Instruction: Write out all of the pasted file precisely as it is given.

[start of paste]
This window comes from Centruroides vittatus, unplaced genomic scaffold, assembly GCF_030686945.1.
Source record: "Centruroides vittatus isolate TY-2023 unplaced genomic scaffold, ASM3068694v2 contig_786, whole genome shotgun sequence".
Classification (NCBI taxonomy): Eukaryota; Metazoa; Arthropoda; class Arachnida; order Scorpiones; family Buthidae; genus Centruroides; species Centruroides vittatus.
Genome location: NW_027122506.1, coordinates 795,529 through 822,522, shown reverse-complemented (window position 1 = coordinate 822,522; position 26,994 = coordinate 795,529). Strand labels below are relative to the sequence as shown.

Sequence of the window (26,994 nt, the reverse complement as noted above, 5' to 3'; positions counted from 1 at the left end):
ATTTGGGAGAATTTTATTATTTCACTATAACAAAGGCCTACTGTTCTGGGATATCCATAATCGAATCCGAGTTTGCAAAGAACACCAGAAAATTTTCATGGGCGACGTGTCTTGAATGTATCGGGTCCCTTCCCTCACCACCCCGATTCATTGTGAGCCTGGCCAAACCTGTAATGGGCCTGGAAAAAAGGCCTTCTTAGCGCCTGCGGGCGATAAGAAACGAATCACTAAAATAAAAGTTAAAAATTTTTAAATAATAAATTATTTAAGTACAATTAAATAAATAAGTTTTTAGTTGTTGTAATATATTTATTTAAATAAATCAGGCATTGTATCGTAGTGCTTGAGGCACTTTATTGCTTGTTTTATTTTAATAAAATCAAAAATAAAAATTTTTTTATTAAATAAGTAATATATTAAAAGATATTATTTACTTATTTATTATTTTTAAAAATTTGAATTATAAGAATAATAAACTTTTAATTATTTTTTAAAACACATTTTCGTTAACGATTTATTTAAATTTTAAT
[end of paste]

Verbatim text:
This window comes from Centruroides vittatus, unplaced genomic scaffold, assembly GCF_030686945.1.
Source record: "Centruroides vittatus isolate TY-2023 unplaced genomic scaffold, ASM3068694v2 contig_786, whole genome shotgun sequence".
Classification (NCBI taxonomy): Eukaryota; Metazoa; Arthropoda; class Arachnida; order Scorpiones; family Buthidae; genus Centruroides; species Centruroides vittatus.
Genome location: NW_027122506.1, coordinates 795,529 through 822,522, shown reverse-complemented (window position 1 = coordinate 822,522; position 26,994 = coordinate 795,529). Strand labels below are relative to the sequence as shown.

Sequence of the window (26,994 nt, the reverse complement as noted above, 5' to 3'; positions counted from 1 at the left end):
ATTTGGGAGAATTTTATTATTTCACTATAACAAAGGCCTACTGTTCTGGGATATCCATAATCGAATCCGAGTTTGCAAAGAACACCAGAAAATTTTCATGGGCGACGTGTCTTGAATGTATCGGGTCCCTTCCCTCACCACCCCGATTCATTGTGAGCCTGGCCAAACCTGTAATGGGCCTGGAAAAAAGGCCTTCTTAGCGCCTGCGGGCGATAAGAAACGAATCACTAAAATAAAAGTTAAAAATTTTTAAATAATAAATTATTTAAGTACAATTAAATAAATAAGTTTTTAGTTGTTGTAATATATTTATTTAAATAAATCAGGCATTGTATCGTAGTGCTTGAGGCACTTTATTGCTTGTTTTATTTTAATAAAATCAAAAATAAAAATTTTTTTATTAAATAAGTAATATATTAAAAGATATTATTTACTTATTTATTATTTTTAAAAATTTGAATTATAAGAATAATAAACTTTTAATTATTTTTTAAAACACATTTTCGTTAACGATTTATTTAAATTTTAAT